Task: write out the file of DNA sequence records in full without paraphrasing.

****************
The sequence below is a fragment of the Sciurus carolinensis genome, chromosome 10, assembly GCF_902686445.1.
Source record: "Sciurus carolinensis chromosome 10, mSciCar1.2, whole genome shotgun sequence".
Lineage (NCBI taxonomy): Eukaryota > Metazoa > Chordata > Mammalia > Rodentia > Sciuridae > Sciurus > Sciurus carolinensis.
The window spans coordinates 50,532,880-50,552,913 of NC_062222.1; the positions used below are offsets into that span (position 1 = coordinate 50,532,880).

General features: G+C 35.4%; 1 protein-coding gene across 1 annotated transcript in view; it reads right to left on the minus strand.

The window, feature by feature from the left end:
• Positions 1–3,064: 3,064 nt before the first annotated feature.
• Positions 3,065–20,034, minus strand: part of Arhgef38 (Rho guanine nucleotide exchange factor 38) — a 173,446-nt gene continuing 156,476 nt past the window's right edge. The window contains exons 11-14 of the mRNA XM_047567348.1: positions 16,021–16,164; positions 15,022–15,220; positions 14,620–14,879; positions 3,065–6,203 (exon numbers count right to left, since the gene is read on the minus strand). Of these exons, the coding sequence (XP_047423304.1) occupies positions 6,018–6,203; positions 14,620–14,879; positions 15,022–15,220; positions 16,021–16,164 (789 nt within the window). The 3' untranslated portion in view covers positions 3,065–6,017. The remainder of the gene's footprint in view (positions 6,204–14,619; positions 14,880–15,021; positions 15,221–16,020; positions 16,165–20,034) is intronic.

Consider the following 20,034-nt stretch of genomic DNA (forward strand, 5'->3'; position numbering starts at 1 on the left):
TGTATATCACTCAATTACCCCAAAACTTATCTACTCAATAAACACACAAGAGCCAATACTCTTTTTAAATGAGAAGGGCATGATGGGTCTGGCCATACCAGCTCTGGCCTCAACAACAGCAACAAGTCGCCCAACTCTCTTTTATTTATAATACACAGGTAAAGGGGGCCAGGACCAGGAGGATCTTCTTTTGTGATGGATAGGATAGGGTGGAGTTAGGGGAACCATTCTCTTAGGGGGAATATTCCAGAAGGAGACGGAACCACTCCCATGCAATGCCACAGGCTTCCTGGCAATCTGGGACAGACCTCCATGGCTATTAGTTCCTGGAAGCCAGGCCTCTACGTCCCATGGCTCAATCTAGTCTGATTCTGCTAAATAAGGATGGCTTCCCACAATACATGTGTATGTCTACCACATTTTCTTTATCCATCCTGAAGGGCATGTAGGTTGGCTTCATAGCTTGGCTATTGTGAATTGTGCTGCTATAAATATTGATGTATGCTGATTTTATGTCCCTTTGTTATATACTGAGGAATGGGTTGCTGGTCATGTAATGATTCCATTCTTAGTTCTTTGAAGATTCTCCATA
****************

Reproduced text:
The sequence below is a fragment of the Sciurus carolinensis genome, chromosome 10, assembly GCF_902686445.1.
Source record: "Sciurus carolinensis chromosome 10, mSciCar1.2, whole genome shotgun sequence".
Lineage (NCBI taxonomy): Eukaryota > Metazoa > Chordata > Mammalia > Rodentia > Sciuridae > Sciurus > Sciurus carolinensis.
The window spans coordinates 50,532,880-50,552,913 of NC_062222.1; the positions used below are offsets into that span (position 1 = coordinate 50,532,880).

General features: G+C 35.4%; 1 protein-coding gene across 1 annotated transcript in view; it reads right to left on the minus strand.

The window, feature by feature from the left end:
• Positions 1–3,064: 3,064 nt before the first annotated feature.
• Positions 3,065–20,034, minus strand: part of Arhgef38 (Rho guanine nucleotide exchange factor 38) — a 173,446-nt gene continuing 156,476 nt past the window's right edge. The window contains exons 11-14 of the mRNA XM_047567348.1: positions 16,021–16,164; positions 15,022–15,220; positions 14,620–14,879; positions 3,065–6,203 (exon numbers count right to left, since the gene is read on the minus strand). Of these exons, the coding sequence (XP_047423304.1) occupies positions 6,018–6,203; positions 14,620–14,879; positions 15,022–15,220; positions 16,021–16,164 (789 nt within the window). The 3' untranslated portion in view covers positions 3,065–6,017. The remainder of the gene's footprint in view (positions 6,204–14,619; positions 14,880–15,021; positions 15,221–16,020; positions 16,165–20,034) is intronic.

Consider the following 20,034-nt stretch of genomic DNA (forward strand, 5'->3'; position numbering starts at 1 on the left):
TGTATATCACTCAATTACCCCAAAACTTATCTACTCAATAAACACACAAGAGCCAATACTCTTTTTAAATGAGAAGGGCATGATGGGTCTGGCCATACCAGCTCTGGCCTCAACAACAGCAACAAGTCGCCCAACTCTCTTTTATTTATAATACACAGGTAAAGGGGGCCAGGACCAGGAGGATCTTCTTTTGTGATGGATAGGATAGGGTGGAGTTAGGGGAACCATTCTCTTAGGGGGAATATTCCAGAAGGAGACGGAACCACTCCCATGCAATGCCACAGGCTTCCTGGCAATCTGGGACAGACCTCCATGGCTATTAGTTCCTGGAAGCCAGGCCTCTACGTCCCATGGCTCAATCTAGTCTGATTCTGCTAAATAAGGATGGCTTCCCACAATACATGTGTATGTCTACCACATTTTCTTTATCCATCCTGAAGGGCATGTAGGTTGGCTTCATAGCTTGGCTATTGTGAATTGTGCTGCTATAAATATTGATGTATGCTGATTTTATGTCCCTTTGTTATATACTGAGGAATGGGTTGCTGGTCATGTAATGATTCCATTCTTAGTTCTTTGAAGATTCTCCATA